Don't Drop Your Dividend Stocks
07/03/2013 6:30 am EST
History has proven that sticking with dividend payers through good times and bad greatly adds to your returns, says David Dittman of Personal Finance.
Dividend-paying stocks have recently been dragged through the mire, sliding steeply after a strong rally, due to rising speculation that the US Federal Reserve will curtail its program of "quantitative easing" and thus unleash interest rates for what's sure to be—at least in many investors' minds—a straight-up climb from here.
The crux of the concern is that dividend-paying stocks' relative attractiveness compared to risk-free assets such as US Treasury bills, notes, and bonds will disappear, as the latter's rate of return goes higher and closer to historic norms.
Traditional bond buyers who were driven into equities because risk-free vehicles were yielding less—or at best only slightly more—than the rate of inflation, will likely herd back into Treasuries now that market rates may no longer be compressed by the actions of an interventionist Fed.
But the recent sell-off presents an opportunity to establish positions in essential-service companies, master limited partnerships, and select, high-dividend-paying Canadian stocks, as many of our favorites have traded above our recommended buy-under targets.
You can take comfort that, historically, dividend-paying stocks have outperformed non-dividend-paying stocks. According to research compiled in a May 2013 white paper by Goldman Sachs Asset Management, since 1926 dividends accounted for more than 40% of the return of the S&P 500.
From 2000 to 2009, the S&P 500's total return of negative 9% would have been a heftier negative 24% had it not been for the 15% contribution from dividends.
Numbers crunched by Ned Davis Research show that $100 invested in a market capitalization-weighted collection of "dividend growers and initiators" would have grown to $4,169 by December 2012. The same amount invested in the broader group that includes all dividend-paying stocks would have grown to $3,104.
And $100 invested in January 1972 in the S&P 500 Total Return Index on a market cap-weighted basis would have yielded just $1,622 by December 2012.
Dividend-paying stocks have outperformed non-dividend paying stocks on a total return basis. And they've done so with less volatility. Companies that have been able to raise or to begin paying dividends had even higher total returns and lower volatility than the broader dividend-paying group.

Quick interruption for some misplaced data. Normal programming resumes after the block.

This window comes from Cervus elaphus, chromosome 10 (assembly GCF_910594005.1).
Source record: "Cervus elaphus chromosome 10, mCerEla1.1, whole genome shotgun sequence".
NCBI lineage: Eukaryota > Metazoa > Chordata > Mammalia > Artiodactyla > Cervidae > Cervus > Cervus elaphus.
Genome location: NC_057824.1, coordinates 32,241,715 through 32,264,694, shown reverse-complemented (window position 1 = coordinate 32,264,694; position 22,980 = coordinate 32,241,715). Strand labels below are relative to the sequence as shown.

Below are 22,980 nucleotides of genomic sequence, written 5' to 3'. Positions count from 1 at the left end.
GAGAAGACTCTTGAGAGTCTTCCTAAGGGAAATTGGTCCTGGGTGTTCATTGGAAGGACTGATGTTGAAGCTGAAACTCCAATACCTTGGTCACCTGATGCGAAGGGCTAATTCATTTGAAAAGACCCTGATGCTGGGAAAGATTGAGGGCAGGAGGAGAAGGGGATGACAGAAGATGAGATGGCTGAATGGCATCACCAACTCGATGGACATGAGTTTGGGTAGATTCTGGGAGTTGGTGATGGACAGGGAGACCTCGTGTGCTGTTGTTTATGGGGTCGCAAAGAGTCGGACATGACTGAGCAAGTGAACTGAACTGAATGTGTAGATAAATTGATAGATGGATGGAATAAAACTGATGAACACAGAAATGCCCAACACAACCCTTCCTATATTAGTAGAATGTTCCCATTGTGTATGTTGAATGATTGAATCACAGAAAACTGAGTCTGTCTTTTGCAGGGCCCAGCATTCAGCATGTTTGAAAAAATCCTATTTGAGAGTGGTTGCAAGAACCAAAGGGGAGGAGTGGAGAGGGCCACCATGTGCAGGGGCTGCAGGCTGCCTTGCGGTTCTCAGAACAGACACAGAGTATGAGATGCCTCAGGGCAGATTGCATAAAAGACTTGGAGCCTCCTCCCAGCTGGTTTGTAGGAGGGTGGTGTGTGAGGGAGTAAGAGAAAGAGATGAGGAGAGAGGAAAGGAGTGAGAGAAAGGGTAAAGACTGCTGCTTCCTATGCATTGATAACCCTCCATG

Dividend growers and initiators generated a long-term annual total return of 9.55% from January 1972 through December 2012, with long-term volatility of 16.23% and a long-term Sharpe Ratio of 0.32.
(Ned Davis Research defines "volatility" as a statistical measure of the dispersion of returns for a given security or market index. The higher a security's volatility, the riskier it is. "Sharpe Ratio" is a measure of the return achieved for risk taken. The greater a portfolio's Sharpe Ratio, the better its risk-adjusted performance has been.)
All dividend-paying stocks have generated a long-term annual total return of 8.76%, with volatility of 17.03% and a Sharpe Ratio of 0.26. The S&P 500 Total Return Index' annual total return for the comparable period is 7.05%; its volatility is 17.99%; and its long-term Sharpe Ratio is 0.14.
Ned Davis Research also reported that since 1972, dividend growers have significantly outperformed non-payers in moderate, elevated, and most notably, in high inflation environments.
Rising interest rates often follow inflation. And, crucially in this context of fevered worry, dividend growers have historically enjoyed a strong track record as interest rates rise. With less volatility than non-payers, dividend-paying stocks have outperformed over each of the last seven interest-rate tightening cycles.
Even should the economy pick up more speed, employment return to more normal levels, and inflation tick up, high levels of corporate cash on balance sheets and low current payout ratios provide scope for dividend growth.